William Shakespeare’s plays have long been regarded as works of literary merit due to their complexity and thematic depth, as well as their universal appeal and ability to stand the test of time. One of Shakespeare’s most renowned plays, The Tragedy of Hamlet, Prince of Denmark, subsequently referred to as Hamlet, is an ideal example as it satisfies the requirements of literary works of merit. Complexity is a characteristic of literary merit found in Shakespeare’s works, and most evidently, in his characters. Hamlet, for example, is considered to be the epitome of complex characters, as he displays many layers throughout the play.
It’s obvious that this tragic character is indecisive and unsure at times, including when he contemplates suicide, in his relationship with women, and when to kill his uncle, King Claudius. For example, in Act Two, Scene Two, Polonius, advisor to Claudius, reads aloud a love letter written by Hamlet to Ophelia, his supposed love interest. In this letter, Hamlet declares his love for Ophelia, and tells her never to doubt his love. However, when talking personally to Ophelia in the next act, Hamlet tells her that he never loved her.
Yet, at Ophelia’s funeral in the final act of the play, Hamlet tells the attendees that he had more love for Ophelia than does forty thousand brothers for each other. This happens to be one of many examples of Hamlet’s complexity, mostly due to his “feigning” of madness throughout the vast majority of the play. This characteristic of complex characters is one reason why Shakespeare’s works are considered to be of literary merit. Another characteristic of literary merit that Shakespeare’s works display is thematic depth, especially in Hamlet. A major theme in this tragedy is that of revenge, which can be seen frequently throughout the play.
There is the obvious plot of revenge in the play as Hamlet tries to avenge Claudius of King Hamlet’s death. There exist two other plots as Laertes attempts to avenge Polonius’ and Ophelia’s deaths, as well as Prince Fortinbras avenging his father’s death. A thematic depth is composed as these three separate scenarios are woven together, calling the value and necessity of revenge into question. Another prominent theme in Hamlet is death. From the appearance of the dead King Hamlet’s ghost in the opening scene to the carnage of the final scene, the knowledge of life and the mystery of death are examined.
Hamlet’s “to be or not to be” soliloquy is a perfect illustration as he ponders over the idea of suicide. Because Shakespeare is able to bring up discussion and call certain ideas into question with such themes, his works are thematically deeper, making them of literary merit. Despite having been composed over four hundred years ago, William Shakespeare’s plays have stood the test of time and have proven valuable in many academic fields, other than English. The cause of this is Shakespeare’s ability to provide insight into the human condition, as well as his ability to include universal themes in his plays, so as to gain more appeal.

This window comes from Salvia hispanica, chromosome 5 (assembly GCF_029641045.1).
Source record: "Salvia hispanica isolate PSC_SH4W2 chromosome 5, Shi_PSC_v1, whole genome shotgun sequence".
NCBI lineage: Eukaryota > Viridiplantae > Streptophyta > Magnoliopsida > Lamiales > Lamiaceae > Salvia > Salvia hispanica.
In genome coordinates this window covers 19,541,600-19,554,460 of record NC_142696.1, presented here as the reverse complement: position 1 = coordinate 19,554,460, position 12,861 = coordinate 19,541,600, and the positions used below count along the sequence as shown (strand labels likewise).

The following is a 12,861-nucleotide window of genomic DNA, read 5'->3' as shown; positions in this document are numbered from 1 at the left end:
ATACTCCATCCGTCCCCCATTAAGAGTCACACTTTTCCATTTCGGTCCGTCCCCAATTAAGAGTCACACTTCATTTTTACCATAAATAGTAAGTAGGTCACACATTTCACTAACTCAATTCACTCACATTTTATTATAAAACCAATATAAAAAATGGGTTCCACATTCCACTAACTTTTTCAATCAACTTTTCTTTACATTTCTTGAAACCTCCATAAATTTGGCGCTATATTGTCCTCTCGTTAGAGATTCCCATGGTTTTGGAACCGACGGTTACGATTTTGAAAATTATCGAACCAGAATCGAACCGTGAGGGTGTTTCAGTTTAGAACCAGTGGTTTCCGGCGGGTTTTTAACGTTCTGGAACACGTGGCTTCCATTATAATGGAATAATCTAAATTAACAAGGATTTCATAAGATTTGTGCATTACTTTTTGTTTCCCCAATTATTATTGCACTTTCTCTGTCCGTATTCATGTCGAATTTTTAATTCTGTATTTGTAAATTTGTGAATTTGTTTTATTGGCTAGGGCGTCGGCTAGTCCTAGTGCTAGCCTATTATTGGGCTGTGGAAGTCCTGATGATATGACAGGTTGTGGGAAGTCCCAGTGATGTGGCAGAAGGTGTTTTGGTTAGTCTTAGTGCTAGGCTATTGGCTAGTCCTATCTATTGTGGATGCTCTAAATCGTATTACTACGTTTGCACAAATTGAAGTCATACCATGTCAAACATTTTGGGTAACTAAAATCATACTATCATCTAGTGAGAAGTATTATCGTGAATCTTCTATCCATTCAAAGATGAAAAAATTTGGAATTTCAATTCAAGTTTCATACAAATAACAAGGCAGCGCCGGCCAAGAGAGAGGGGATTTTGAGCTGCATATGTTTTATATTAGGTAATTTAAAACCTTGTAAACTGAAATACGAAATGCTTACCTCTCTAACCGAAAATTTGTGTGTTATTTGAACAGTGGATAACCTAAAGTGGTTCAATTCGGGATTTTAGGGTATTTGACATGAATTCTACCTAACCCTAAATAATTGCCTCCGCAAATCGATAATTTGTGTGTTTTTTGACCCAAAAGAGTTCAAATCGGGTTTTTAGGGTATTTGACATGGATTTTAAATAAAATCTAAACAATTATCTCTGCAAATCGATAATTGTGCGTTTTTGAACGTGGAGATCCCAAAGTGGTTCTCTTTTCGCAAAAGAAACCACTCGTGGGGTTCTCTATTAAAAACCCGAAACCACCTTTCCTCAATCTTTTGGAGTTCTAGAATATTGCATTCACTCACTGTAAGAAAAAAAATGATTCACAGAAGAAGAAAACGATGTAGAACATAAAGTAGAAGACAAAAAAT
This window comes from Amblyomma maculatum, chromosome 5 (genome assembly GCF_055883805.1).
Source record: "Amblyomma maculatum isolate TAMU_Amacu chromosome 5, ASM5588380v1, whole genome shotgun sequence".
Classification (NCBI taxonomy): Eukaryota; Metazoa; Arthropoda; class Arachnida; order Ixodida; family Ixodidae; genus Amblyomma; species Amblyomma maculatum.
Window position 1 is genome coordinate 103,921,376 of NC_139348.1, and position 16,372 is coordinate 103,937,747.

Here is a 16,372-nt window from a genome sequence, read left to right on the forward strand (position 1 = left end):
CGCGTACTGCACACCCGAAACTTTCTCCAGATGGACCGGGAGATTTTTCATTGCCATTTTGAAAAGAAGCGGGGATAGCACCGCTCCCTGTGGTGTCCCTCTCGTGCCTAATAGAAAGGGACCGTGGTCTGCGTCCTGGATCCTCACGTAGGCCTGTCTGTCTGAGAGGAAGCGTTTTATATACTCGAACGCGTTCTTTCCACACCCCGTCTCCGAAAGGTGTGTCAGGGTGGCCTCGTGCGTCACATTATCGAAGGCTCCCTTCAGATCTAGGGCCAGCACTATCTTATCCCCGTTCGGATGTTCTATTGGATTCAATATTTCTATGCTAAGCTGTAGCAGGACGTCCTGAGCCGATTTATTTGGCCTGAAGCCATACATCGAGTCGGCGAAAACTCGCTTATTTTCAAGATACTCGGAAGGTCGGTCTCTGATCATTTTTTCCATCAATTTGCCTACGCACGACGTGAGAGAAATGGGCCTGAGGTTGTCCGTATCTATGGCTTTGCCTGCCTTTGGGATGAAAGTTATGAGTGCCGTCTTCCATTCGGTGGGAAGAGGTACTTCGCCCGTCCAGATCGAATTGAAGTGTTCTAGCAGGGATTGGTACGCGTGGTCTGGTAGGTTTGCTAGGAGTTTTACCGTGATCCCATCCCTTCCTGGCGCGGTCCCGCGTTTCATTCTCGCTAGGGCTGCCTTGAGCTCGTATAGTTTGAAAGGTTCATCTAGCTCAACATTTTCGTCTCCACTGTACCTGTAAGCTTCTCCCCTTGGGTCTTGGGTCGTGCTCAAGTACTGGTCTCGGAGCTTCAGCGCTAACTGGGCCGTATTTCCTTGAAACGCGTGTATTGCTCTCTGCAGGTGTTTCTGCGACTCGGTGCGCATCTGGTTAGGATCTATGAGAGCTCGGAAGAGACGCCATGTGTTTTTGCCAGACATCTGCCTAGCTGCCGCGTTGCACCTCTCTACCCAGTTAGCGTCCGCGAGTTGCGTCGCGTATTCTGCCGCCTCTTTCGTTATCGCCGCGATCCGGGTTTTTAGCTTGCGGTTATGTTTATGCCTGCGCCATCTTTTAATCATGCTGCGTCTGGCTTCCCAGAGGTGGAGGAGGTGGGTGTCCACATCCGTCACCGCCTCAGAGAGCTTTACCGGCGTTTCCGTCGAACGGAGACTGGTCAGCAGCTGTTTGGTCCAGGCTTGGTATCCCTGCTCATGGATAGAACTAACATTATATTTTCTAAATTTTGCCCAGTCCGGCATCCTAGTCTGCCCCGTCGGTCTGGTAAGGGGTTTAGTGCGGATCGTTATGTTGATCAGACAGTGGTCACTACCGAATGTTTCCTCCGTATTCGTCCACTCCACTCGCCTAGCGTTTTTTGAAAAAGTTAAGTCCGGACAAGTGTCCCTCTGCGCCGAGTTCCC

Shakespeare’s plays explore ideas that are prevalent in the human condition, such as vengeance, romance, and jealousy, which creates universal appeal and paves the way for the analysis of the human condition in the sub-fields of humanities: psychology, sociology, anthropology, etc. In the case of Sigmund Freud, the founding father of psychoanalysis, his The Interpretation of Dreams, explores the foundation of Hamlet on the Oedipus Tyrannus (Oedipus Rex). Freud explains that Hamlet’s hesitation at avenging his uncle is due to the repression of his subconscious desires.
Another example of this cross-curricular analysis of Shakespeare’s works can be seen in Laura Bohannan’s essay, “Shakespeare in the Bush,” in which Bohannan attempts to tell the story of Hamlet to a group of Nigerian villagers. This essay, along with Hamlet is used by students of both anthropology and linguistics as a way of understanding the effects of perspective on one’s perception and expectations. Therefore, because Shakespeare’s works have stood the test of time, and continue to be valued in many academic fields, his works are of literary merit.
Ultimately, William Shakespeare’s works, specifically Hamlet, have all demonstrated their literary merit because of their complexity and thematic depth, along with their value and ability to stand the test of time. Works Cited Bohannan, Laura. Shakespeare in the Bush. Print. Freud, Sigmund, A. A. Brill, Daniel T. O’Hara, and Gina Masucci MacKenzie. The Interpretation of Dreams. New York: Barnes ; Noble Classics, 2005. Print. Shakespeare, William. The Tragedy of Hamlet, Prince Of Denmark. Ed. Barbara A. Mowat and Paul Werstine. New York, NY, USA: Washington Square, 1992. Print.